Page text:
Patricia McBride was just 19 when New York City Ballet premiered "A Midsummer Night's Dream," choreographer George Balanchine's ethereal take on Shakespeare's beloved comedy. She's now 69, and the associate director of N.C. Dance Theatre, but she recalls her debut as Hermia as if she rehearsed it yesterday.
"It was such an honor, being chosen to play Hermia," McBride said. "It's such a wonderful ballet, and it gives everyone a chance to shine. There are such great characters in it."
The original 1962 cast list of Athenian dukes and fairy monarchs reads like ballet royalty. Arthur Mitchell, the pioneering founder of Dance Theatre of Harlem, played Puck. Edward Villella, the dynamic artistic director of Miami City Ballet, was Oberon, and the late Melissa Hayden, longtime teacher at the UNC School of the Arts, danced Titania.
The stars won't come out in quite the same way when Carolina Ballet presents "Midsummer" this week at Raleigh Memorial Auditorium, but the local dancers are excited about reviving a ballet they debuted seven years ago. "Midsummer" will share a program with two short premieres: a pas de deux by artistic director Robert Weiss and a ballet by company dancer Attila Bongar.
"I was so excited when I heard we were going to do 'Midsummer' again," said principal dancer Margaret Severin-Hansen, who has been cast as Hermia. "I love this ballet."
Carolina Ballet is using costumes and sets borrowed from Utah's Ballet West.
"They are beautiful," Severin-Hansen said. "The fairies have long, beautiful flowing dresses. It's just a great ballet for costumes."
The George Balanchine Trust must approve all new "Midsummer" costumes to ensure they replicate the gossamer allure of the original 1962 production. Now it may seem like a no-brainer - a play about fairies should make for a great ballet - but other than "The Nutcracker," "Midsummer" was actually New York City Ballet's first full-length ballet. Success wasn't a given, but Balanchine, the legendary choreographer who directed the company from 1948 until his death in 1983, was determined to turn his favorite play into a dance.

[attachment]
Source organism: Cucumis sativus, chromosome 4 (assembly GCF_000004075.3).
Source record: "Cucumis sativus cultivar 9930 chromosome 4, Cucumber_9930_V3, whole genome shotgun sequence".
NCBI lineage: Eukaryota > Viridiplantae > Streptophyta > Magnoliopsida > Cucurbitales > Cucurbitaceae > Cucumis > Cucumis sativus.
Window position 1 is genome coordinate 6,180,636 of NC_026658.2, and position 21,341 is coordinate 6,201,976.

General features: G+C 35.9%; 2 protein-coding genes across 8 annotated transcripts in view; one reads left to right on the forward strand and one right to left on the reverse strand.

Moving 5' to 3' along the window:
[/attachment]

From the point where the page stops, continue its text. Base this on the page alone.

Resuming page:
To prepare for her role as Hermia, Severin-Hansen recently reread the text and McBride said that the dancers in the original production carried the script around the studio, too. Balanchine worked very quickly, slipping in choreography sessions between day-to-day rehearsals.
"You needed to be a strong actor to be believable as a character," McBride said. "And I was lucky to have such a beautiful solo, full of pathos, and despair, and stamina - to be as strong in the end as you were in the beginning."
Severin-Hansen learned the solo two weeks ago, when a stager from the Balanchine Trust came to Raleigh. As fans of the play may recall, Hermia becomes the odd woman out of a love triangle once Puck puts a spell on Lysander, sending the mortal chasing after Helena. Many theatrical productions feature jealous Hermia pitching a fit, but Balanchine treated her with greater sympathy.
"The solo is very much driven by angst, and anxiety and searching, and not just because you are feeling lost in the forest, but because your lover just ran off with somebody else," Severin-Hansen said.
Done well, and viewers will never know they are watching choreography conceived 50 years ago.
"It's such a wonderful ballet, as fresh today as it when we first did it," McBride said.